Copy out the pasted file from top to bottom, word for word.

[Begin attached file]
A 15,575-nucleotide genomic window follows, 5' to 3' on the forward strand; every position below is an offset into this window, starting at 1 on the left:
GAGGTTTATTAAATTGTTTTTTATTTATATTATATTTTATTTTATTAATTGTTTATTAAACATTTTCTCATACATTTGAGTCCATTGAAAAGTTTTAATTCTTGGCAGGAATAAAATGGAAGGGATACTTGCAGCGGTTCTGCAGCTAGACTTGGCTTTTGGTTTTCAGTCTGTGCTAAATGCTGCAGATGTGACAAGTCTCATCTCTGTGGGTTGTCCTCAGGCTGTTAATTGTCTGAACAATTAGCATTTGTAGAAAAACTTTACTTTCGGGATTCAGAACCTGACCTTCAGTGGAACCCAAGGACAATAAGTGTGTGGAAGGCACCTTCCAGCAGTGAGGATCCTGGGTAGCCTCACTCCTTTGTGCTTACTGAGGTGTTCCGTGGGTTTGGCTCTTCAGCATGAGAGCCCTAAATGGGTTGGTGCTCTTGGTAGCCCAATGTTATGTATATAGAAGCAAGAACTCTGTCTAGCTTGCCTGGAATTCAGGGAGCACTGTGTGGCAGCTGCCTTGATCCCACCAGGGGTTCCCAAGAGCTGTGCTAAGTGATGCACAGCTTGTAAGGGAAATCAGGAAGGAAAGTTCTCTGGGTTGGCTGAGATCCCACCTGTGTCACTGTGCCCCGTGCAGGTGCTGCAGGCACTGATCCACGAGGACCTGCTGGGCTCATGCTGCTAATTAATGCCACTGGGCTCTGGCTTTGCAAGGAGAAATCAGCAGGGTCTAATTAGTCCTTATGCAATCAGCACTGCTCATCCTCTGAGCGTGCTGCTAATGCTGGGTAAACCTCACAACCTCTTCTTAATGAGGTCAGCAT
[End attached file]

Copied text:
A 15,575-nucleotide genomic window follows, 5' to 3' on the forward strand; every position below is an offset into this window, starting at 1 on the left:
GAGGTTTATTAAATTGTTTTTTATTTATATTATATTTTATTTTATTAATTGTTTATTAAACATTTTCTCATACATTTGAGTCCATTGAAAAGTTTTAATTCTTGGCAGGAATAAAATGGAAGGGATACTTGCAGCGGTTCTGCAGCTAGACTTGGCTTTTGGTTTTCAGTCTGTGCTAAATGCTGCAGATGTGACAAGTCTCATCTCTGTGGGTTGTCCTCAGGCTGTTAATTGTCTGAACAATTAGCATTTGTAGAAAAACTTTACTTTCGGGATTCAGAACCTGACCTTCAGTGGAACCCAAGGACAATAAGTGTGTGGAAGGCACCTTCCAGCAGTGAGGATCCTGGGTAGCCTCACTCCTTTGTGCTTACTGAGGTGTTCCGTGGGTTTGGCTCTTCAGCATGAGAGCCCTAAATGGGTTGGTGCTCTTGGTAGCCCAATGTTATGTATATAGAAGCAAGAACTCTGTCTAGCTTGCCTGGAATTCAGGGAGCACTGTGTGGCAGCTGCCTTGATCCCACCAGGGGTTCCCAAGAGCTGTGCTAAGTGATGCACAGCTTGTAAGGGAAATCAGGAAGGAAAGTTCTCTGGGTTGGCTGAGATCCCACCTGTGTCACTGTGCCCCGTGCAGGTGCTGCAGGCACTGATCCACGAGGACCTGCTGGGCTCATGCTGCTAATTAATGCCACTGGGCTCTGGCTTTGCAAGGAGAAATCAGCAGGGTCTAATTAGTCCTTATGCAATCAGCACTGCTCATCCTCTGAGCGTGCTGCTAATGCTGGGTAAACCTCACAACCTCTTCTTAATGAGGTCAGCAT